Tesla

OEM : Automotive

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Austin, Texas, United States

NASDAQ: TSLA

Tesla’s mission is to accelerate the world’s transition to sustainable energy. Tesla was founded in 2003 by a group of engineers who wanted to prove that people didn’t need to compromise to drive electric - that electric vehicles can be better, quicker and more fun to drive than gasoline cars. Today, Tesla builds not only all-electric vehicles but also infinitely scalable clean energy generation and storage products. Tesla believes the faster the world stops relying on fossil fuels and moves towards a zero-emission future, the better.

Assembly Line

LG Energy to invest $451 mn in mass production of Tesla’s 4680 battery cells

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Authors: Hyung-Kyu Kim, Han-Shin Park

Organizations: LG, Tesla

LG Energy Solution Ltd. announced Monday it will invest 580 billion won ($451 million) to manufacture battery cells for Austin-based Tesla, Inc. The battery-making arm of LG Corp. plans to add 9 gigawatt-hours (GWh) worth of production capacity for the new 4680 cylindrical batteries at its No. 2 Ochang factory. The battery maker also announced it would invest 150 billion won in the No. 1 Ochang factory to add 4 GWh worth of production capacity to manufacture the existing 2170 cylindrical battery cells. The 4680, expected to be mass produced next year, is composed of nickel, cobalt, manganese and aluminum (NCMA). The new battery has an increased nickel composition of up to 95% and added aluminum.

Read more at Korea Economic Daily

Assembly of the Giga Press 9000t in Idra Italy | part II

Flying Through Giga Berlin

Why Tesla Soared as Other Automakers Struggled to Make Cars

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Author: Jack Ewing

Vertical: Automotive

Organizations: Tesla

GM and Ford closed one factory after another — sometimes for months on end — because of a shortage of computer chips, leaving dealer lots bare and sending car prices zooming. Yet Tesla racked up record sales quarter after quarter and ended the year having sold nearly twice as many vehicles as it did in 2020 unhindered by an industrywide crisis.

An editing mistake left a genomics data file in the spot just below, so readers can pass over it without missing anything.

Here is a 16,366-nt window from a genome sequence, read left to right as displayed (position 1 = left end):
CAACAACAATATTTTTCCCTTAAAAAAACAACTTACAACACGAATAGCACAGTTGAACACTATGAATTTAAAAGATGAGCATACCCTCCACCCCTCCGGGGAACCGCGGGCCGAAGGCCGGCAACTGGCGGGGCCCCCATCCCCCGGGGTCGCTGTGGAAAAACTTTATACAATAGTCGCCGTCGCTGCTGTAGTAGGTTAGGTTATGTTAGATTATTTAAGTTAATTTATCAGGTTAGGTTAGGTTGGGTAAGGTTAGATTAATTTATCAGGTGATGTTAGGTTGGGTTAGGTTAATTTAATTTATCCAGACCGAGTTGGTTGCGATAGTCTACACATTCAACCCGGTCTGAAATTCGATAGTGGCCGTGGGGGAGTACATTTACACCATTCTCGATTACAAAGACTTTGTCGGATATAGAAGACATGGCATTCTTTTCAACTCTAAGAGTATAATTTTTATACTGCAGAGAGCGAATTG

“Tesla, born in Silicon Valley, never outsourced their software — they write their own code,” said Morris Cohen, a professor emeritus at the Wharton School of the University of Pennsylvania who specializes in manufacturing and logistics. “They rewrote the software so they could replace chips in short supply with chips not in short supply. The other carmakers were not able to do that.”

Read more at New York Times (Paid)

Digital twins improve real-life manufacturing

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Author: James Vincent

Organizations: Siemens, Tesla, Boeing

Real-world data paired with digital simulations of products—digital twins—are providing valuable insights that are helping companies identify and resolve problems before prototypes go into production and manage products in the field, says Alberto Ferrari, senior director of the Model-Based Digital Thread Process Capability Center at Raytheon.

The concept has started to take off, with the market for digital-twin technology and tools growing by 58% annually to reach $48 billion by 2026, up from $3.1 billion in 2020. Using the technology to create digital prototypes saves resources, money, and time. Yet the technology is also being used to simulate far more, from urban populations to energy systems to the deployment of new services.

Read more at MIT Technology Review Insights

How Elon Musk’s Software Focus Helped Tesla Navigate Chip Shortage

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Author: Rebecca Elliott

Vertical: Automotive

Organizations: Tesla

Tesla has been able to keep production lines running in part by leaning on in-house software engineering expertise that has made it more adept than many rival auto makers at adjusting to a global shortfall of semiconductors, industry executives and consultants said. Chips are used in everything from controlling an electric motor to charging a phone.

Read more at Wall Street Journal (Paid)

This Tesla co-founder has a plan to recycle your EV batteries

Factory Robots! See inside Tesla, Amazon and Audi's operations (supercut)

Why Tesla Needed The Giga Press

How Tesla Builds Batteries So Fast

How Ford, GM, FCA, and Tesla are bringing back factory workers

Date:

Author: @sokane1

Topics: COVID-19

Vertical: Automotive

Organizations: Stellantis, Ford, General Motors, Tesla

In the last week, factory employees have returned to work across the United States to make cars for the country’s four main auto manufacturers: Ford, General Motors, Fiat Chrysler Automobiles, and Tesla. And each of those companies has published a plan showing how it will try to keep those workers from contracting or spreading COVID-19.

Those plans largely take the same shape. They’re presented in glossy PDF pamphlets, each starting with a letter to employees from the respective company’s highest-ranking executive overseeing workplace safety. Like any corporate document, they occasionally get bogged down with platitudes. But they all largely describe a lot of the same basic precautions, including supplying employees with Personal Protective Equipment (PPE) like masks or enforcing physical distancing of at least six feet.

Read more at The Verge

Tesla Factory Tour with Elon Musk!